E-book retailer Kobo reports impressive growth for Writing Life, its nine-month-old self-publishing platform, as well as surprisingly robust sales of the Kobo Aura HD, its newly released dedicated e-reader. In a wide-ranging conversation at the Kobo booth at BEA, Michael Tamblyn, Kobo's executive v-p of content, also offered a progress report on its deal with the American Booksellers Association to support e-book sales and the sale of Kobo devices through indie bookstores.
After nine months, Tamblyn said, units sales of Writing Life self-published titles are already 10% of all sales at Kobo, in addition to being 10% of sales at other retail sources to which they are distributed. Tamblyn described the growth in sales from "nontraditional" sources as "a significant change in the market." Tamblyn also noted that these authors "are managing their prices and responding to customers," pointing out that the average price of a Writing Life title is now $3.50, "a climb up from what it was almost a year ago. Authors are experimenting, and they are raising their prices as they mature as writers."
Tamblyn divides Kobo Writing Life authors into three categories: those writing their first book; authors with conventional publishing experience who are bringing their print fans to the Kobo platform; and "hybrid" authors, who have published in various ways and are also bringing in new audiences. These authors are "uploading thousands of new titles every week," he said. Writing Life is also highlighting the growth of an international market. Its titles are sold in more than 180 countries, and Kobo is seeing the growth of "new authors from other countries" in what was once only a U.S. phenomenon. "We've seen a big increase in Italian and French writers," he said.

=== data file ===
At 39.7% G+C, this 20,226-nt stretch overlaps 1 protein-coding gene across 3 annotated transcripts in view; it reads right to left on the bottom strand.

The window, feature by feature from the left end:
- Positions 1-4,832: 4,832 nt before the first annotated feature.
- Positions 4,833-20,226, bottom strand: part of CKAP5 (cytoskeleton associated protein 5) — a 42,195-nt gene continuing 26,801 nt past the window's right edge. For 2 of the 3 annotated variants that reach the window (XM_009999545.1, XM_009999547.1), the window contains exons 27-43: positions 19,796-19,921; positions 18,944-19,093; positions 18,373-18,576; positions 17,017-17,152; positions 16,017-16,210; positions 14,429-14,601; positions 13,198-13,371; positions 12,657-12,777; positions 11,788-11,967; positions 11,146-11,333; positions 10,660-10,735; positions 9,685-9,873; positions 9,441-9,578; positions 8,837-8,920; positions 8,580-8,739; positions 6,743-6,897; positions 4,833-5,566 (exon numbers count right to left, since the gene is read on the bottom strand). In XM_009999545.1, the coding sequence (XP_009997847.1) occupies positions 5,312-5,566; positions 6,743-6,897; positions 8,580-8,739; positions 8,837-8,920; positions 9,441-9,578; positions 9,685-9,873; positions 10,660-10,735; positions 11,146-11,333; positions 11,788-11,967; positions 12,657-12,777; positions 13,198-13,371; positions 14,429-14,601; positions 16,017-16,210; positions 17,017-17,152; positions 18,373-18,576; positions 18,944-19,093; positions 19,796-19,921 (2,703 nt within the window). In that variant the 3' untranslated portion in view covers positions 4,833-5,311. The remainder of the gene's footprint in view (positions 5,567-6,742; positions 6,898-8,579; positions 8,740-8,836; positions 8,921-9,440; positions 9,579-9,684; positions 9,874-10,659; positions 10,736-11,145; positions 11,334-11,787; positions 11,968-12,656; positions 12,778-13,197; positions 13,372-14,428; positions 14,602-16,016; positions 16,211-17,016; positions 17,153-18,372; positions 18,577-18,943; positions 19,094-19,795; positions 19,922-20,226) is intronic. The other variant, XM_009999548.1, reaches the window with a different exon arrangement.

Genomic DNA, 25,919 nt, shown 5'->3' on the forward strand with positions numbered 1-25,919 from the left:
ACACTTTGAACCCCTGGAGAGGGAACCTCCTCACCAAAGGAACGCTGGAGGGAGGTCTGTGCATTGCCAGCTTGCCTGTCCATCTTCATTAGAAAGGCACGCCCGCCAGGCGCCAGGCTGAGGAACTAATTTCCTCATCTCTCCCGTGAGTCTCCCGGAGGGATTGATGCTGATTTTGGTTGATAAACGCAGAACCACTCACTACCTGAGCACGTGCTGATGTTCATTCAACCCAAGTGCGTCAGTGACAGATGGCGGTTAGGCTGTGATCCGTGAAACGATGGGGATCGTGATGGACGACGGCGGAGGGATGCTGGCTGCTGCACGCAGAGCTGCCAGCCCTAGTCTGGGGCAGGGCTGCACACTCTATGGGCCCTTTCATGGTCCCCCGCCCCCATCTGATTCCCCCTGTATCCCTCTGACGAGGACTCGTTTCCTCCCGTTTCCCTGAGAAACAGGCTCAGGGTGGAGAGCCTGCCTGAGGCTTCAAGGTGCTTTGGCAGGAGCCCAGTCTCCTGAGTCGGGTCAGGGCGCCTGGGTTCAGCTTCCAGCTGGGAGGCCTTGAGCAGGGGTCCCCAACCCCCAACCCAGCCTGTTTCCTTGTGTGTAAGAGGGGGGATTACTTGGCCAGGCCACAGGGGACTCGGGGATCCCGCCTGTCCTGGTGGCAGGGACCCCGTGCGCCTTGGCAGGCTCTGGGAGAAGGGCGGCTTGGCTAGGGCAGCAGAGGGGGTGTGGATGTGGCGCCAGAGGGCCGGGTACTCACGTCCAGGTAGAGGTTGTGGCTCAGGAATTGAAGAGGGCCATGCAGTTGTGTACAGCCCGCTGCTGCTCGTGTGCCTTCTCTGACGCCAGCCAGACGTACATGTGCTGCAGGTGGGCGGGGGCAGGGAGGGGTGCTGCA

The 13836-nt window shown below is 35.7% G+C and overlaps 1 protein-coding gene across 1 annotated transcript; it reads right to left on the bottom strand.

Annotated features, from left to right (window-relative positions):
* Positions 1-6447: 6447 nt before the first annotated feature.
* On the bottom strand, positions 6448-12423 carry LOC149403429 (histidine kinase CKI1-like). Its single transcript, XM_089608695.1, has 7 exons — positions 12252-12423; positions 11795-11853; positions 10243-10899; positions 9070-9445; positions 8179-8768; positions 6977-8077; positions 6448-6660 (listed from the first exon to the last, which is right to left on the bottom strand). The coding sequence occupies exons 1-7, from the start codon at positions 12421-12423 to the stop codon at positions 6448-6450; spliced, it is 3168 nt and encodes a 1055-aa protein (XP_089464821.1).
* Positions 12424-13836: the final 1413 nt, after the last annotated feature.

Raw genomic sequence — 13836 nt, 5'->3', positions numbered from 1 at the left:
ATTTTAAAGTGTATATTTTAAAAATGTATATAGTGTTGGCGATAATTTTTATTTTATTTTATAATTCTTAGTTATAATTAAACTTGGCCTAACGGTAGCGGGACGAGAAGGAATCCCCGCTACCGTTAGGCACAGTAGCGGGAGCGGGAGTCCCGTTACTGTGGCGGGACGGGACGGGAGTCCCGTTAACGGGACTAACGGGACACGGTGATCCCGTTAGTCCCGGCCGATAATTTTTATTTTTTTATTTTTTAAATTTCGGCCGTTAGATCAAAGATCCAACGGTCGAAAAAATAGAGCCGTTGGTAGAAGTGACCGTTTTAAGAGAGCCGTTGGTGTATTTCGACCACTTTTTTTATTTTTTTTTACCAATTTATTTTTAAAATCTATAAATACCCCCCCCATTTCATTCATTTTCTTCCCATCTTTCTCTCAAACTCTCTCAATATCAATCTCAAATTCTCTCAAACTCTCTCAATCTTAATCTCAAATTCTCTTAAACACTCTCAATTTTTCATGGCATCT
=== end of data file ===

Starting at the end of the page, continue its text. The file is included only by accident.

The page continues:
He noted that Kobo is working now with about 500 ABA stores. "The ABA deal allows indies to leverage their hand-selling skills and get people to pick up our devices and try them out," he said. While he acknowledged that it was encouraging to work with indie booksellers "who want to bring digital into their stores," he acknowledged that e-book sales may not be high. But he emphasized that "device plus content sales and device accessories can be profitable," and that Kobo is helping indie stores "maintain a relationship with customers who do want to go digital. It keeps these people connected to indie stores when they do need print products and brings them back into the stores."
Kobo has been pleasantly surprised by the sales performance of its Kobo Aura HD dedicated E Ink reader, released at a higher price ($170) than consumers are used to seeing. The device offers a high-resolution screen that is sharper than some tablets, as well as a faster processor that was designed for the hardcore digital reader. Tamblyn said the company surveyed 10,000 customers to find out if E Ink devices were "going away" in favor of tablets. They found that 36% of these customers in their survey (including 53% that use the device every day) had a tablet, but preferred E Ink for reading. Indeed, they asked Kobo, "How close we can get to a device that's like paper?" Indeed, he said, they wanted to know if a device could be made "like a hardcover book." He said, "We expected it to be about 5% of sales, but it has been 25% of the sales of all Kobo devices."
Tamblyn also said the company is at work on enhancing "the color reading experience" on the Kobo Arc, its seven-inch tablet, and said the company was working on initiatives around children's books, magazines, and graphic novels/comics (and due to Rakuten, its Japanese parent company, Kobo is paying close attention to manga). He highlighted the acquisition of Aquafadas, the multimedia authoring platform noted for its comics and rich content-authoring tools: "It offers great tools for publishers and designers, and they don't need programmers or need to outsource."